Darius Leszczynski: Lectures in Australia; conclusive scientific proof and insurance

vrijdag, 05 december 2014 - Categorie: Artikelen

nov. 2014

In my lectures in Australia I said the following comment about the need to learn from the history:
''The requirement of providing conclusive scientific proof has posed a barrier in numerous campaigns to protect health and the environment. Early warning signs are ignored or dismissed and actions to prevent harm are usually taken only after significant proof of harm is established, at which point it may be too late and it requires substantial efforts to reverse harm done to population or environment.''
As few examples of the past mistakes I gave tobacco, asbestos, DDT... Early warning signs were dismissed and, while waiting for the conclusive proof, some people got their health ruined...
It appears that I am not alone in thinking that we should not forget our past mistakes and, while waiting for the conclusive evidence, be precautionary with our use of wireless technologies.
Insurance company LLOYD'S seems to think similarly. Analogies between asbestos and EMF were described by Lloyd's insurance company in their 2010 document on EMF risks (http://www.lloyds.com/…/e…/emf%20final%20november%202010.pdf):
''4.2 Lessons from Asbestos
Many comparisons can be drawn between EMF and asbestos, and it is useful to look at the history of asbestos and the implications for the insurance industry to see what could happen with mobile phones if they prove to be harmful.
Asbestos was a ‘wonder fibre’ when it was first discovered, able to withstand high temperatures but remain soft and pliable. Its resistance to heat, electrical and chemical damage, as well as sound absorption and tensile strength properties meant it was widely used in the construction industry as fire retardant coatings, pipe insulation, fireproof drywall, flooring and roofing.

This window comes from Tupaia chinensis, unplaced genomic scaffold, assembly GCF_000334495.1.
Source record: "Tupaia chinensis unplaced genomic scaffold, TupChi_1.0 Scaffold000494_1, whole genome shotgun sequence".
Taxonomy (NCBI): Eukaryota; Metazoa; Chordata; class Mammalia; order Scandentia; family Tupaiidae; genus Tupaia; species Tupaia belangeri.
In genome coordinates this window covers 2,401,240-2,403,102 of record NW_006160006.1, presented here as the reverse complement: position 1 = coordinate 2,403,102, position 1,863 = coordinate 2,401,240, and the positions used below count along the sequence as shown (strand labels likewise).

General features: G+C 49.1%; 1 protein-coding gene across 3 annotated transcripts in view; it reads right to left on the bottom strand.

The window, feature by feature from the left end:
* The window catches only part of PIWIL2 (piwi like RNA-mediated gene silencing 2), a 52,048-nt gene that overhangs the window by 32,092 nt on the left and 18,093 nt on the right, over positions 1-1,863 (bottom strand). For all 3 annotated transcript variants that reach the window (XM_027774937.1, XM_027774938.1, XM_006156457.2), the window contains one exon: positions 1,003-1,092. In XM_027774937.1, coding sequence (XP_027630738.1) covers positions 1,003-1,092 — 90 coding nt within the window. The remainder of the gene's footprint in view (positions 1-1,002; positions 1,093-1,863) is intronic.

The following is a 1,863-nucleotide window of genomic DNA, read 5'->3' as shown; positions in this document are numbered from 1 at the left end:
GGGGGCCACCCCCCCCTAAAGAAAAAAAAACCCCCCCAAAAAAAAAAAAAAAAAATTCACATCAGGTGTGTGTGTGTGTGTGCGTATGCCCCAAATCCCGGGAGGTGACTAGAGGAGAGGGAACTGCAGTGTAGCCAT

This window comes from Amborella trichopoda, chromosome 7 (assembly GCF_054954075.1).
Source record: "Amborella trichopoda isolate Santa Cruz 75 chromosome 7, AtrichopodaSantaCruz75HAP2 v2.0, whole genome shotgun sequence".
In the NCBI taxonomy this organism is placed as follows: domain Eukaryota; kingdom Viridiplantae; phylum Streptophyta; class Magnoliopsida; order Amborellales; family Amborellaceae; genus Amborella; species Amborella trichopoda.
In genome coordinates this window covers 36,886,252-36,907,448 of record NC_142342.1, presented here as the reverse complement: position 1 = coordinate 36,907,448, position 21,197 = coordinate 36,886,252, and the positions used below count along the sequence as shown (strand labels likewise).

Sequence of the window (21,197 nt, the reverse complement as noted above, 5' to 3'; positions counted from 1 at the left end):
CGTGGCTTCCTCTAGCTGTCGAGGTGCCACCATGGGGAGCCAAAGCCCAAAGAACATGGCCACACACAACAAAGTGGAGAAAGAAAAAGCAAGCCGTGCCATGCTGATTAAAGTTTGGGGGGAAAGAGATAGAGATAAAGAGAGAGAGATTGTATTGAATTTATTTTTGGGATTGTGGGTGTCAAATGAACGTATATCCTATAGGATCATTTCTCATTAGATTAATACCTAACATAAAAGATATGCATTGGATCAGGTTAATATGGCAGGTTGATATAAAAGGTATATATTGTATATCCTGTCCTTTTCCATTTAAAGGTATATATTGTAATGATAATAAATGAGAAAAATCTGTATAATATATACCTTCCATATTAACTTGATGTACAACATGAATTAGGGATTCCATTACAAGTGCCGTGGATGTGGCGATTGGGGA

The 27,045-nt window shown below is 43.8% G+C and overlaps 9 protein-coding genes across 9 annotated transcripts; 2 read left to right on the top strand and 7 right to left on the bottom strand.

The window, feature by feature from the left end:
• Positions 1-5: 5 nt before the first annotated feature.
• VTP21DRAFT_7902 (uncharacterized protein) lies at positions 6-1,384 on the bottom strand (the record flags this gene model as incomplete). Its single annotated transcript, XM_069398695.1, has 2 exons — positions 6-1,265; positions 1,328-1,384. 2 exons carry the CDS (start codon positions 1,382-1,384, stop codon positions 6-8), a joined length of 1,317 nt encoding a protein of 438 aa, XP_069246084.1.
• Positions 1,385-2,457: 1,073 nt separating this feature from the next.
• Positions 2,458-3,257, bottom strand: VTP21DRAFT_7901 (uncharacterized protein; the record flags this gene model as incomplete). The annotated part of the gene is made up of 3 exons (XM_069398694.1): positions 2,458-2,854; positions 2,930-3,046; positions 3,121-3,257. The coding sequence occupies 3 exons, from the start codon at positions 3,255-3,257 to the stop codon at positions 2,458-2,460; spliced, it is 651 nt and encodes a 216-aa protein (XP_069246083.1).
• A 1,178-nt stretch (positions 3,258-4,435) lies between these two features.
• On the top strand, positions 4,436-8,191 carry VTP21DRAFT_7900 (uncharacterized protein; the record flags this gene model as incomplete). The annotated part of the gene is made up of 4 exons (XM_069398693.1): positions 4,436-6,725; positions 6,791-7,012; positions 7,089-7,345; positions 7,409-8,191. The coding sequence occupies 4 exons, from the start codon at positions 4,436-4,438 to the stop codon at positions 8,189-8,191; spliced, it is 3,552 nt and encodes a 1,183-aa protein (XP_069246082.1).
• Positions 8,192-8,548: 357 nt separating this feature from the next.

When it emerged in the 1980s that asbestos caused lung diseases claims for bodily injury started being made, and class action suits were brought in the US. Though asbestos primarily affected workers, it was not a workers compensation act or employer liability problem, but a products liability problem.
The impact on the insurance industry in general, and Lloyd’s in particular, is well known. The predicted cost of asbestos to the insurance industry is still rising. The UK Asbestos Working Party Update 2009 stated that the undiscounted cost of UK mesothelioma related claims to UK insurance market from 2009-2040 would be over £8bn which is double their estimate of £4bn presented in a 2004 paper. Long latency periods and increasing life expectancy mean mesothelioma claims are likely to be with us for many years.
The comparison here with EMF is obvious – if it is proven to cause cancer, then the injuries may not become clear until many years after the exposure due to similarly long latency periods. The danger with EMF is that, like asbestos, the exposure insurers face is underestimated and could grow exponentially and be with us for many years.
Asbestos claims are complex, and there have been a large number of court cases on the issues, some of which are still ongoing. The three major issues with asbestos are injury, apportioning liability and the trigger of the insurance contract. ''
www.lloyds.com/~/media/lloyds/reports/emerging%20risk%20reports/emf%20final%20november%202010.pdf .

Wat 'wetenschappelijk bewijs betreft zie onze bijdrage:
Artikelen/8543/overheidsbeleid_gebaseerd_op_ontkenning_van_gezondheidsschade_door_emv .

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